<BLOCKQUOTE><font size="1" face="Verdana, Helvetica, sans-serif">quote:</font><HR> I guess another way to think of it is, those velocities would only be unaffected if you fired the shot dead verticle at which time the projectile would act like a geo-synchronous sattelite and fall right back on the shooter. It would continue to rotate at exactly the same speed as the earth, then gravity would set in and bring it straight back down to the same spot. (regardless of the latitude) <HR></BLOCKQUOTE>
Oh no it wouldn't!
As with coriolis, you have to think in terms of vector velocities. A projectile fired vertically would actually land to the west of the firer!
Prior to firing it only has the vector velocity imparted to it by all the things holding it in place in the rifle's chamber at that spot on the Earth. Let's say that spot on the Earth is a radius of X from the Earth's centre. If it is fired vertically, I hope it is obvious that the horizontal component of its vector velocity remains as it was prior to firing. Vertical firing has only given it a vertical component. At any altitude (or radius in this example) greater than X it will have an insufficient horizontal component to maintain a 'geo-synchronous' position and -in effect- the Earth's surface will leave it behind.
This phenomenon is known as 'Projectile Lag'.
The more astute among you will note that Projectile Lag can negate, contradict or add to the effects of Coriolis depending on circumstance.
If anyone on this site is shoulder- firing a weapon that is affected, in measurable amount, by either coriolis or projectile lag I suggest they stay away from Kryptonite!
I'll agree that Coriolis is probably not a contributor for our shooting but these discussion(s) give me an out... it's either sit here and chat about this "useless" stuff or mow the yard and rake leaves.... let me think on that for a while... nope, it's Coriolis and now projectile lag for me. [img]images/icons/smile.gif[/img] [img]images/icons/smile.gif[/img]
Hell... this could come in handy for all concerned. I've won several drinks in bars throughout the country with this type of useless information ( It's pretty easy to dupe a drunk!).
Hell Dave, I was relatively sober!. (Had 1 beer). Doesn't say much for my handling alchohol.
I see now the effect. The OSU reference was the very first thing I chose to look at and after seeing him say that the effect is to the east regardless of the direction, I took my initial guess to be correct, however, the amount of effect north or south is less or greater than the surface speed at the destination. Gotcha, I stand corrected.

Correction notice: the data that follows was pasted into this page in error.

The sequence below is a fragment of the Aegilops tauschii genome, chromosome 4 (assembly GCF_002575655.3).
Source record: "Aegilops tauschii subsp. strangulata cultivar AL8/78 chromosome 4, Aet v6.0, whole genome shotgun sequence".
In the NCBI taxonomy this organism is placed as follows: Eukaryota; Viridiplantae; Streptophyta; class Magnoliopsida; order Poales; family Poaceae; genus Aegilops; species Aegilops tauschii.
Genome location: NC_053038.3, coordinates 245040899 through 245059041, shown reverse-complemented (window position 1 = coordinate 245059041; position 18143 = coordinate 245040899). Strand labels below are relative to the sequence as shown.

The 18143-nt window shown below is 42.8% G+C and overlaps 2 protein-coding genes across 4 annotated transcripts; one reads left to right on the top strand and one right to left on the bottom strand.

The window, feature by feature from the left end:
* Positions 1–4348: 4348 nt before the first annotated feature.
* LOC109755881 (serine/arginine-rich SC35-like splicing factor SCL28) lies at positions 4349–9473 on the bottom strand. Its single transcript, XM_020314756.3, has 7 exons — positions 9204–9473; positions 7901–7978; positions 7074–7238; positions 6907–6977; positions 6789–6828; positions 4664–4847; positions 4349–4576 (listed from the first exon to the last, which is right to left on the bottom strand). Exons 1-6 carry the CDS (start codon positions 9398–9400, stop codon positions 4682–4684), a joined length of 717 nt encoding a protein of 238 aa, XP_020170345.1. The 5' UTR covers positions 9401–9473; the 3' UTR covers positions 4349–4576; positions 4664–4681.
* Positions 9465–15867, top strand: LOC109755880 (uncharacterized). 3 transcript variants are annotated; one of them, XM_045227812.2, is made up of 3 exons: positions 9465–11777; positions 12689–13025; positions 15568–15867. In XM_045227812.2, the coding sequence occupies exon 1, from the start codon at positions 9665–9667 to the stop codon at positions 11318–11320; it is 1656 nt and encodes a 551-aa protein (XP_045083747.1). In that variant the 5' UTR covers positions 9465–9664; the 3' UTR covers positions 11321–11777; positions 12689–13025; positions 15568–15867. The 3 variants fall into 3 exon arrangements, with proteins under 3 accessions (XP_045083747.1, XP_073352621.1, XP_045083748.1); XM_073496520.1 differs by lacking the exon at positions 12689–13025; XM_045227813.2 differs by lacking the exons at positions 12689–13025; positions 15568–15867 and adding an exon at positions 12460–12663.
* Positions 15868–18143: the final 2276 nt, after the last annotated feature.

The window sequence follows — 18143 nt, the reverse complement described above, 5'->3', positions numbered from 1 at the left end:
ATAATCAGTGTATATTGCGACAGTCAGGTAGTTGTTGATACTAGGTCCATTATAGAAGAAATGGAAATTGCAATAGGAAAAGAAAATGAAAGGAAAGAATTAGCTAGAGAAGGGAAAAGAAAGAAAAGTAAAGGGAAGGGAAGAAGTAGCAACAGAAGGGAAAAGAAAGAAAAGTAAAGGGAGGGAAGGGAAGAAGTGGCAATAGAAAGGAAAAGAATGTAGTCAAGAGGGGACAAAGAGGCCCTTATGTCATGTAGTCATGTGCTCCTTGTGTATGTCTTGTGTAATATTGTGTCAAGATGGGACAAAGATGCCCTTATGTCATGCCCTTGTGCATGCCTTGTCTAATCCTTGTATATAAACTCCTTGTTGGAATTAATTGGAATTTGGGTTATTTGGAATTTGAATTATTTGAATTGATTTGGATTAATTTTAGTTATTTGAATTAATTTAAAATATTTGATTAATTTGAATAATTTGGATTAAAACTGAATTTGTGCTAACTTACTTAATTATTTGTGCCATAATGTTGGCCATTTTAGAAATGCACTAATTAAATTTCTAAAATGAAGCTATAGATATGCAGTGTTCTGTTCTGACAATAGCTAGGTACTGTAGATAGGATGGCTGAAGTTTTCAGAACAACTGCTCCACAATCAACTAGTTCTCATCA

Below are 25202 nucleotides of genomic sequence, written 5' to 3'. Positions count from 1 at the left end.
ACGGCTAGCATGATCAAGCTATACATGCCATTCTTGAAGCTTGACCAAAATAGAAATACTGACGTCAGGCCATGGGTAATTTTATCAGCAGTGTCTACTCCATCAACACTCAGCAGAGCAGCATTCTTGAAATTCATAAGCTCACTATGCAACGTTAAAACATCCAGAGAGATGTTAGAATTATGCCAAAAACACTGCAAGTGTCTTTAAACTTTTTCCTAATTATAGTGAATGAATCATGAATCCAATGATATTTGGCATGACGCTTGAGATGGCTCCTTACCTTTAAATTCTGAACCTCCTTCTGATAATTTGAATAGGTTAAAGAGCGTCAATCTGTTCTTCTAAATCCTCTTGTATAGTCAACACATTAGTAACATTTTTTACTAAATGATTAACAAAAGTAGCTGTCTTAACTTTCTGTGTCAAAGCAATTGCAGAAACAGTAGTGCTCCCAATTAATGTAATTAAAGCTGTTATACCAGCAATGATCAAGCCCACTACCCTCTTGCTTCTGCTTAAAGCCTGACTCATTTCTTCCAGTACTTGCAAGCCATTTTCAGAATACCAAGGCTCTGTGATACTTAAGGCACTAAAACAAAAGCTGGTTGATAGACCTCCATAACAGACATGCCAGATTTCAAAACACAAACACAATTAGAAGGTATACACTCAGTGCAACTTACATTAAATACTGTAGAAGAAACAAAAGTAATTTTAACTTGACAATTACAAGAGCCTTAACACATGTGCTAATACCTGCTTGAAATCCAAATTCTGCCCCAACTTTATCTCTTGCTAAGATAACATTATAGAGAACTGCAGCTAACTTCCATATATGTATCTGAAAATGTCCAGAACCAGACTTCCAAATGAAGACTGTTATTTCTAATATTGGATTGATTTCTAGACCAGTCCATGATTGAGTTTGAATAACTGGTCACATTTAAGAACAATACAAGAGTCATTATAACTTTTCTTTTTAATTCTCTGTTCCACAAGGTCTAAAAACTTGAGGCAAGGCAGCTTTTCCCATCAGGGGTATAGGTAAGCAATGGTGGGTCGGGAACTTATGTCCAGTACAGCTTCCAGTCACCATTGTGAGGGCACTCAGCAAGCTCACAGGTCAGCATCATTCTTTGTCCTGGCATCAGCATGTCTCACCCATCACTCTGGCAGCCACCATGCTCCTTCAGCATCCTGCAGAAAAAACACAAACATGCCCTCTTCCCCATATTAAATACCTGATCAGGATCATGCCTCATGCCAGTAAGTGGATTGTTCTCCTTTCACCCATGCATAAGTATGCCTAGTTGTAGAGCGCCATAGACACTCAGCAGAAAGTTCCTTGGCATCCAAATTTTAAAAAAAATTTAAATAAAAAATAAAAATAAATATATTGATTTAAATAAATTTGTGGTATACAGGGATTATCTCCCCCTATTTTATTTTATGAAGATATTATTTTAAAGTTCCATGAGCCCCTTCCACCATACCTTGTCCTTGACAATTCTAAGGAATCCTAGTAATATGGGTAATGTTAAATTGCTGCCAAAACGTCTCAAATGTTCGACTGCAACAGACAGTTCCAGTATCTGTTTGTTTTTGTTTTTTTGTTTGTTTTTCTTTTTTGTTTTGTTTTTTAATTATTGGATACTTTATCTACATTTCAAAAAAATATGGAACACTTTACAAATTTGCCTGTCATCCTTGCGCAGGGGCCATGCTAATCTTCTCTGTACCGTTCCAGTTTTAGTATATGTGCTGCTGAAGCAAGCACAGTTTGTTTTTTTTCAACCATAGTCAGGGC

Sorry Blaine. Dave also.
Dog, I agree, a shoulder fired weapon would have little affect. However, after doing a search on Daves reference to the Falklands, in WW1, I do now vaguely remember a story about that from years ago. The corrected error for the ships was roughly 50 Yards. But since it was corrected for the wrong hemisphere, it amounted to 100 Yards. If that is the case for a projectile which flew say, 10 miles, then at 1000yds, your error from a north shot to a south shot could be 5.68 Yards. If back then they fired projectiles 15 Miles, and I don't remember what ranges they could fire in WW1, in WW2 it was about 16Mi, the error would be 2/3 that or 3.7Meters.
That should be easy enough for you to check out Darry. Wait for a super calm day, shoot 1 direction, then switch with the target and shoot the other. I'm leaving for the range in a half an hour and I'd check it myself, but, I shoot to the west at home and tward the east at the range. I'm afraid my example is not going to show much!
If you have something that you disassemble and reassemble enough times, sooner or later, you'll have two!
Blaine, long time Sport! Don't think you'll find anything that counters McCoy's teachings on the subject since he is right. But then, who would believe me? I also recall from his book that he frequently disregarded those things that had no significant effect when doing his calculation. Ex. Coriolis Effect is signicant for long range(indirect)fire, but NOT for flat fire trajectories, which are the subject we discuss. He did say that fire parallel to lines of latitude are NOT affected which is logical.
"East is east, west is west, and never the twain shall meet" - Kipling, NOT talking about coriolis effect.
"east is least, west is best" - student pilots learning about magnetic variation.
"when I shoot bullets vertically and try to catch them in my teeth, I always run to the west." - Max
The university article was a big help in explaining why the bullet would appear to move right while shooting north. That was the part I was having trouble conceptualizing. So, thanks a lot.
As to the usefulness of this calculation, I agree that it is one of the more minor issues to deal with. At 1000 yds, Coriolis effect equals about 1/4 MOA, or around 2.5 inches. Not enough to get worked up about, but given the fact that most of us live north of the equator and most of use right twisting barrels, the two taken together, i.e., Coriolis plus spin drift do add up to a significan number.
In another post I was asking for help in coming up with a decent spin drift formula. Using the approximation I have (which I got on this site from S1), at 1000 yds. shooting a 300 WSM, 190 gr. bullet, spin drift plus Coriolis equals around 1 MOA. That is a significant deflection and even if a long range shooter will handle it with a spotting shot (as Darryl suggests) it is still good to know that at range when the POI moves to the right, there is not something wrong with the zero.
And, like Dave King says, this is a great beer topic.